So many things to do and such little time
Mid November through January are some of the more ironic times of the year. For many, it is a time of family gatherings, travel, trips to the mall, spending more than you can really afford, baking, decorating, gift wrapping, gift giving, donating, cleaning, cooking, and basically magic making for your children. The irony is, of course, that while it is incredibly stressful for millions of parents, it really is "the most wonderful time of the year" for most children. The pressure is high to visit relatives, cook amazing dinners, decorate your house and make the season bright. But what I have found is that many parents are barely coming up for air. They are drowning in their to-do lists, family stress and expectations as they also go along with their usual daily responsibilities of going to work or raising kids. It's not like in December we suddenly get more hours in a day or mental health breaks. In fact, there is less time than ever. Sleep is compromised, budgets are pushed and family tensions run high. I want to share what my clients, my friends and myself are doing to prioritize ourselves and our time to not just stay but to also remember the spirit of the holiday season.
I am "sinking" what can I do?
A few weeks ago I had a meeting with "my cru," who are a group of women who I meet with quarterly to review my goals. It was the start of the holiday season and I shared that I was starting to feel overwhelmed. Yes, even though I wrote a whole book about women and burnout I still get that drowning feeling at times. I still say yes sometimes when I wish I would have said no. I still try to live out fantasies about creating Christmas miracles for my kids. I sometimes skip meals, workouts and self care to just get one more thing done.
But, when I do these things, I pay the price. And now, I don't let myself sink. I might dip down, need to come up for air but I am aware of the things that I need to keep me floating. So, when I essentially spend two months with parents who feel similar ways and worse, I want to share what keeps them afloat too.
I believe that just like we need to stop the madness around being the perfect parent we also need to figure out how to manage the triggers that get us to that place. The triggers that I have been talking to my clients about this month have been - family, siblings, alcohol, money (psstt...doesn't matter whether you have a little or a lot - it's still an issue), health, politics and in-laws.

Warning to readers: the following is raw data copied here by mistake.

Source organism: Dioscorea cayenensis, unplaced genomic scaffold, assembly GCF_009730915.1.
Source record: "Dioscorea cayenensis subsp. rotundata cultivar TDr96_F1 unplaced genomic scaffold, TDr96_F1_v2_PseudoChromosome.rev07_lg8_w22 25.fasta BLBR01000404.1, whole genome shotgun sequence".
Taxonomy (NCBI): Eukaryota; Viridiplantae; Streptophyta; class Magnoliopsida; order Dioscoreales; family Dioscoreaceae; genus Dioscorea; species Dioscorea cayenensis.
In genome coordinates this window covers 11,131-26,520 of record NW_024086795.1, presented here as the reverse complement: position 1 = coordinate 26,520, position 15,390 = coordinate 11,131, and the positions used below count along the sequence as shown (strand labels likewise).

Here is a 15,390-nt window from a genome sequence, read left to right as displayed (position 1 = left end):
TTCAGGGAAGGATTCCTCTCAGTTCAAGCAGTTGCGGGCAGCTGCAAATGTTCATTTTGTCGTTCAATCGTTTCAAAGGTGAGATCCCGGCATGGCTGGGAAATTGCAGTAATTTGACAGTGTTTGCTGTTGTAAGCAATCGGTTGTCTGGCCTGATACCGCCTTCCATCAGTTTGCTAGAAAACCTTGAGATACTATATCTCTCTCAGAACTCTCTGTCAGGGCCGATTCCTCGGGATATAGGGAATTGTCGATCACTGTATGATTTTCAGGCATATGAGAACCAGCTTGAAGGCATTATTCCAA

I had one woman wrote to me, "even in January talking about all of this stress will still resonate with me as the wounds will still be fresh and every year I feel a little smaller from what happens during the holidays..."
Powerful and well said, right? The holidays are an emotionally loaded time filled with loss, sadness, excitement, nostalgia, pressure and a host of other memories, some of which may be traumatic. So, the first thing I want to say is that you need to be gentle on yourself. This isn't some generic self-care advice- this is a health tip. A mental and physical health must that needs to be tended to as much as the gifts under the tree.
Once you have the foundation of prioritizing yourself first- yes, you come first- during this time of high stress, you will be better prepared to make decisions around the other priorities in your life. It's not too late- try dropping the ball (listen to this podcast) on some things so you can make room for matters most to you.
How to prioritize what is really important:
1. Focus on one thing, one issue, one person at a time. Stop multitasking and start mono-tasking. When you are at work, be at work. And when you are at home, be present with your family.
2. Write down what needs to be done within 24 hours, within the week and then beyond. Time should help dictate what comes first. I say this because people tend to procrastinate under stress. You would think it would be the opposite but it's not. We tend to avoid what we aren't as excited to do, even if it has to be done tomorrow. Stress begets stress, so get the most immediate things done sooner.
3. Values based decision making- around the holiday season you may want to create a special list that is around your top values of the season. This may include what you eat, the music you listen to, who you spend time with, experiences you want to have with your kids etc...and then decisions can be made off of that list. If it doesn't align with your values, it doesn't need to be done.
4. Ask for help- this tip shows up in a lot of different situations. But simply put learn how to ask for help and then receive the help around the holidays. It is a sign of strength to let others know when you need them. Yes, everyone may be busy around you but you can still help each other out at different times- it all works out when there is collaboration and community.
5. Spend time with friends you love- there may be a good deal of obligation and family events but when you get invited to spend time with someone you love or care about- don't cancel or no show because you are tired or "too busy." Spending that time will recharge you and bring joy, laughter and relaxation probably when you need it most.
I want to end with a reminder about the foundation. In order to make the above five tips work, the foundation needs to start with your own needs. It is not selfish to prioritize yourself, it just may be the best stress management tool you have throughout the holidays and every day.
Happy Parenting and Happy Holidays!